The preset distance determination unit 2 consists of a preset distance output unit 14, a first counter 15, and a comparator 16, wherein the first counter 15 increments according to the result calculated by the MPU 10 every minimum operating unit (for example, every 100 meters). When the vehicle travels the preset distance, the first comparator 16 compares the output of the preset distance output unit 14 with the output of the first counter 15, and generates an output O1, shown in FIG. 3(ii). The output O1 is input to the I/O port 32 which informs the MPU 10 that the preset distance has been reached. The MPU 10 then transfers the data on the total distance traveled which is stored in the RAM 12, to a data register (C) 25. The I/O port 9 then outputs a pulse E0, as shown in FIG. 3(iv), and an inverter 31 outputs an erase signal E if no output is generated by a power-on determination unit 28 or if the MPU 10 has not been reset. A second counter 17 increments in response to an output of an AND circuit 30. As a result, an address decoder 18 selects the next address. Erase processing is effected by the input of the erase signal E to a write unit 5. In response to an erase processing signal of FIG. 3(v), the data in the corresponding address is erased from a memory array 26. During this period, the MPU 10 stands by for a time T, and, after time T has elapsed, a writing signal W is output from the I/O port 9, as shown in FIG. 3(vi), and a write unit 5 writes the data in the data register 25 into the non-volatile memory at a predetermined address in a memory array 26, as shown in FIG. 3(vii). In this way, a series of write operations are executed. As shown in FIGS. 3(viii) and 3(ix), signals from the second counter 17 and the addresses N1, N2. . . NN are output in synchronism with the tranfer of data to the data register (C).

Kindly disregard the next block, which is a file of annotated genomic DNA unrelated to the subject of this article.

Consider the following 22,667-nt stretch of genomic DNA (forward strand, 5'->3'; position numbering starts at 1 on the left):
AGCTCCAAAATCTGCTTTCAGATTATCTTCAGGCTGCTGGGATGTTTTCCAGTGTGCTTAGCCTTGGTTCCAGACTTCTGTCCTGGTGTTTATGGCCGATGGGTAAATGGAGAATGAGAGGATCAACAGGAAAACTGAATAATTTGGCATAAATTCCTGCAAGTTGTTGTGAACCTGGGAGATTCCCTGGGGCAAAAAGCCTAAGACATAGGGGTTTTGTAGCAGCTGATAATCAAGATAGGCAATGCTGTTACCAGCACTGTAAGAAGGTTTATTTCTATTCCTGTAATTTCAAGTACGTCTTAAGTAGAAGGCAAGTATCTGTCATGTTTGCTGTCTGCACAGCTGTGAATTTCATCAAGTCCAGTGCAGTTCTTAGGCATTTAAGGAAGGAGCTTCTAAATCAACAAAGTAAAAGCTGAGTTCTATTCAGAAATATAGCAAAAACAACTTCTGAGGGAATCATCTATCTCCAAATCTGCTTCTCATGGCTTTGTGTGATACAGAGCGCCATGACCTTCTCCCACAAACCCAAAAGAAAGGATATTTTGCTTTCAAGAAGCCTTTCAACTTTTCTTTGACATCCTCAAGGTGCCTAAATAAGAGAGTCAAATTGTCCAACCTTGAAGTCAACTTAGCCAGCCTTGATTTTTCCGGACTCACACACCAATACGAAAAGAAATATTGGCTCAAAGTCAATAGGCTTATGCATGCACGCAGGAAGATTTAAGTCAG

The data is read out from the non-volatile memory in response to a reading signal R from the I/O port 9 when there is an output from the power-on determination unit 28.